Troubleshooting TKLBAM S3 access

Generally TKLBAM "just works" but occasionally some users have issues connecting to Amazon S3.

Common issues

Common causes are firewall blocking traffic or a web proxy (common on corporate networks) blocking or mangling the traffic. For testing purposes, please ensure that you disable these (preferably) or at least create an exception for your TKL server (so it can have clear access to the internet).

Checking the log

The next step is to check the error log. I suggest that you search it for the word "error" like this:

grep error /var/log/tklbam-backup

If you are having connection errors it should return something like this:

Upload 's3://' failed (attempt #1, reason: error: [Errno 104] Connection reset by peer) 
Upload 's3://' failed (attempt #2, reason: error: [Errno 104] Connection reset by peer) 
Upload 's3://' failed (attempt #3, reason: error: [Errno 32] Broken pipe) 
Upload 's3://' failed (attempt #4, reason: error: [Errno 104] Connection reset by peer)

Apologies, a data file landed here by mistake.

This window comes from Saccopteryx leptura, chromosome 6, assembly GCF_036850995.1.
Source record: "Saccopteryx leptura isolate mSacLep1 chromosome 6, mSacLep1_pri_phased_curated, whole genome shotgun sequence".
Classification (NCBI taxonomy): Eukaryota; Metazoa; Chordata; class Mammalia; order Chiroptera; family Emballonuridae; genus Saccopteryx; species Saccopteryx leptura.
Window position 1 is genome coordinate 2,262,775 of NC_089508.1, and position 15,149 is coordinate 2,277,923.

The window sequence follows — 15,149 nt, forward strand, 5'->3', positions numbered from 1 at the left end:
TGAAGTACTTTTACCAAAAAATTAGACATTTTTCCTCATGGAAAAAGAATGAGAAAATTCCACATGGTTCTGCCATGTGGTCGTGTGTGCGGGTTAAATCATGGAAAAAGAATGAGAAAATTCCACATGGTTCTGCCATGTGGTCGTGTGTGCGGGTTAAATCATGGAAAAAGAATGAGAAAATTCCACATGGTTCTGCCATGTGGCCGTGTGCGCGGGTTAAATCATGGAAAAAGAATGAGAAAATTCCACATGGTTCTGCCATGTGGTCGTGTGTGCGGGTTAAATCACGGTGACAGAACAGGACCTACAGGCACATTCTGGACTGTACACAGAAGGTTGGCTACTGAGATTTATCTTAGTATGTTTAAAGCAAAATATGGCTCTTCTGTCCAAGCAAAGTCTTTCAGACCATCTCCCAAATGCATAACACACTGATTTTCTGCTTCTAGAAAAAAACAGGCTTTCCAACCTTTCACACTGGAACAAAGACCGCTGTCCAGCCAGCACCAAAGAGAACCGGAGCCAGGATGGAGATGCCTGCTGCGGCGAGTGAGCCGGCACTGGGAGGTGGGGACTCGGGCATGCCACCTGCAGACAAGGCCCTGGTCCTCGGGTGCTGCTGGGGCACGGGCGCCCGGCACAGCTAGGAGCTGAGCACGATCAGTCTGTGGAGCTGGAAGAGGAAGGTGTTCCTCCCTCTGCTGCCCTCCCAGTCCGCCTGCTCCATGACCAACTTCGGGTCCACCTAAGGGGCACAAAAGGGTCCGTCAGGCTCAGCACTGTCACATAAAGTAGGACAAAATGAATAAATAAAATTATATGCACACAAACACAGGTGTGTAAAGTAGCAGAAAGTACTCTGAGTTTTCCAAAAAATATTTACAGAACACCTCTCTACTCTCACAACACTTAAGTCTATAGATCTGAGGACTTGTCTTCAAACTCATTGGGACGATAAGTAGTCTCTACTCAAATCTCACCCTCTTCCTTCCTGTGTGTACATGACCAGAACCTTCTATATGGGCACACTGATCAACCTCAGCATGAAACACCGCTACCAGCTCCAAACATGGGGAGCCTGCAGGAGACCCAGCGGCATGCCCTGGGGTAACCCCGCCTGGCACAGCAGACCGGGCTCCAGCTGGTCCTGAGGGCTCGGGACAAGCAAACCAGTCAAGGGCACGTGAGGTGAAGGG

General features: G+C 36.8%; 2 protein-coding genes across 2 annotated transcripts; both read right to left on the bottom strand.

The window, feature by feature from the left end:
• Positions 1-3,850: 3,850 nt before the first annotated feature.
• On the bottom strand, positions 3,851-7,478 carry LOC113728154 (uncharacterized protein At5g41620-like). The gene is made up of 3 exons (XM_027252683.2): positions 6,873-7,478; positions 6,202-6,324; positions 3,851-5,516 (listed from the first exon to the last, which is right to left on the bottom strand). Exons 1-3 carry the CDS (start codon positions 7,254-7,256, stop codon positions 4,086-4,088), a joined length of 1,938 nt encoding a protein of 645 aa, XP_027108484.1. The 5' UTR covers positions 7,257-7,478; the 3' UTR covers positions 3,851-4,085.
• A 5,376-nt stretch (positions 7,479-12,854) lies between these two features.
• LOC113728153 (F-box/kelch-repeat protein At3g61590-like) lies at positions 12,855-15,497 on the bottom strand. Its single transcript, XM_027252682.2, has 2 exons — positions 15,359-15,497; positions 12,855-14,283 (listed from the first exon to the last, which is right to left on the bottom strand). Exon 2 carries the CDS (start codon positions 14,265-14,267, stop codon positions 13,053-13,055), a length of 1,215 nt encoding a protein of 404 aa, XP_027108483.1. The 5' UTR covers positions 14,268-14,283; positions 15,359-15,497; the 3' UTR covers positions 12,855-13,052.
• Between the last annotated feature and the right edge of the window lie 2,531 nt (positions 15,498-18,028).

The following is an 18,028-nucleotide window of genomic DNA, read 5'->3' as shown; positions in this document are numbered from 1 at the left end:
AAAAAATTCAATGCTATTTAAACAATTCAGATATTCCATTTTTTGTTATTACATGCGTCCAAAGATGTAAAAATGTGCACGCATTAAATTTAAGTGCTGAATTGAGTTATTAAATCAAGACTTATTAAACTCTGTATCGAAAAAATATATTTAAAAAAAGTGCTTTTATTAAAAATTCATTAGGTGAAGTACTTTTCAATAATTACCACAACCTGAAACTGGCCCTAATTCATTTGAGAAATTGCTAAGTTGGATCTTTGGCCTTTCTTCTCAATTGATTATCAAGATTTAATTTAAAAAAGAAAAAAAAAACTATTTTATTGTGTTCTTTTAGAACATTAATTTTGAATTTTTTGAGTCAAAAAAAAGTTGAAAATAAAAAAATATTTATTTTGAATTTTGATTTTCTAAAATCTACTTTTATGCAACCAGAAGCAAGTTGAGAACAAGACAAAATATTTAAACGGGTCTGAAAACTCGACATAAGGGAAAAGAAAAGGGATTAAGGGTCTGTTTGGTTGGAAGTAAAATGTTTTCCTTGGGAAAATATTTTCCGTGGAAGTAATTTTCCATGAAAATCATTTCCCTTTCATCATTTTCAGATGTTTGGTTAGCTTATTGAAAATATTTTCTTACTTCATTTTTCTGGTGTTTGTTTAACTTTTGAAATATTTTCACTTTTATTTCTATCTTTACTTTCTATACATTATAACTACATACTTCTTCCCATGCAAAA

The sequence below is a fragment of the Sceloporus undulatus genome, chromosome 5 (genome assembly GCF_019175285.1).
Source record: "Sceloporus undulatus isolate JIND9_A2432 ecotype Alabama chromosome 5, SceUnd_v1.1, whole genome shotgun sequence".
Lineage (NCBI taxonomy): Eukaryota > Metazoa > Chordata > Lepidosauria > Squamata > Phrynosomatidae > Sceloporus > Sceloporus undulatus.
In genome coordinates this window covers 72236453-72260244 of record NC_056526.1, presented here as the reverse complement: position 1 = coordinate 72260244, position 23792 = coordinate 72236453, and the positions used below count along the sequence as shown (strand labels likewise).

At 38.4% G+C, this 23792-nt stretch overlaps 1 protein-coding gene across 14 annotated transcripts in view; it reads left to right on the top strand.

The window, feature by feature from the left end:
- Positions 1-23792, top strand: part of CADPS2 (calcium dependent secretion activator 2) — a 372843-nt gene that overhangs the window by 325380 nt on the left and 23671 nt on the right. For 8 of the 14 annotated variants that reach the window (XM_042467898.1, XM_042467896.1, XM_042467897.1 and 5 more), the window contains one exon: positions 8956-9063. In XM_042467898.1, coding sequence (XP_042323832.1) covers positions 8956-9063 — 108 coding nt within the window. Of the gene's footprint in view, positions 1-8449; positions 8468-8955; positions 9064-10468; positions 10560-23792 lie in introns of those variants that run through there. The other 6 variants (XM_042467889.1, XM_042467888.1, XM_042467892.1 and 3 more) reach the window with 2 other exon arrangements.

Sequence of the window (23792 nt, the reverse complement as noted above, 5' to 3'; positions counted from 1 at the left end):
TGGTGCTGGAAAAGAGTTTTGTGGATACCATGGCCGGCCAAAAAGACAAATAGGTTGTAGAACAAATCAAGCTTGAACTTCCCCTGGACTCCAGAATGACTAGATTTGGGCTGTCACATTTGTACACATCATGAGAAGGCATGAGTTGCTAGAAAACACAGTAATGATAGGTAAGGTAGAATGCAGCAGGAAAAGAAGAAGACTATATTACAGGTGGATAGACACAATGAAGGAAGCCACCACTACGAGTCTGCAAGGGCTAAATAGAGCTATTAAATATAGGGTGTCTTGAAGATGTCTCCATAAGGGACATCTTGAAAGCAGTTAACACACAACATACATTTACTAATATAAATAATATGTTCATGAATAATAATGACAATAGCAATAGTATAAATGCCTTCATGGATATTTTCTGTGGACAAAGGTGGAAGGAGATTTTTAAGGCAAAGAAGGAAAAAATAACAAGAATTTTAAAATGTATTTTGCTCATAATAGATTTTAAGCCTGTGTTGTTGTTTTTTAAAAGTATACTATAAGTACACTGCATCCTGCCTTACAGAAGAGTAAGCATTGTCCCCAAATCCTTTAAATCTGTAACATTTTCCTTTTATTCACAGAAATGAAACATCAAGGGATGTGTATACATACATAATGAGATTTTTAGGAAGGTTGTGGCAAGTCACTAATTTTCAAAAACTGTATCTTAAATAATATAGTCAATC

Upload 's3://' failed (attempt #5, reason: error: [Errno 32] Broken pipe) 
Backend error detail: Traceback (most recent call last):

In this example the TurnKey server is obviously in Western Europe and is trying to connect to The errors being encountered are "Connection reset by peer" and "Broken pipe". These are errors commonly encountered when there is an issue with network connectivity and/or authorization.

Checking for network connectivity: ping

So let's check connectivity (substitute "" for the S3 address that your TKLBAM is trying to connect to) from your TKL server to AWS S3:

ping -c 4

If all is well it should return something like this:

PING ( 56(84) bytes of data. 
64 bytes from ( icmp_seq=1 ttl=48 time=66.8 ms 
64 bytes from ( icmp_seq=2 ttl=48 time=104 ms 
64 bytes from ( icmp_seq=3 ttl=48 time=136 ms 
64 bytes from ( icmp_seq=4 ttl=48 time=122 ms

Obviously the times and the IP of the server you are connecting to will be different, but this shows that the TKL server can connect to fine.

If you are not able to connect then you are having an issue with network config (firewall? internet connection?) and/or DNS resolution. Please try to resolve that issue within your network before you progress further.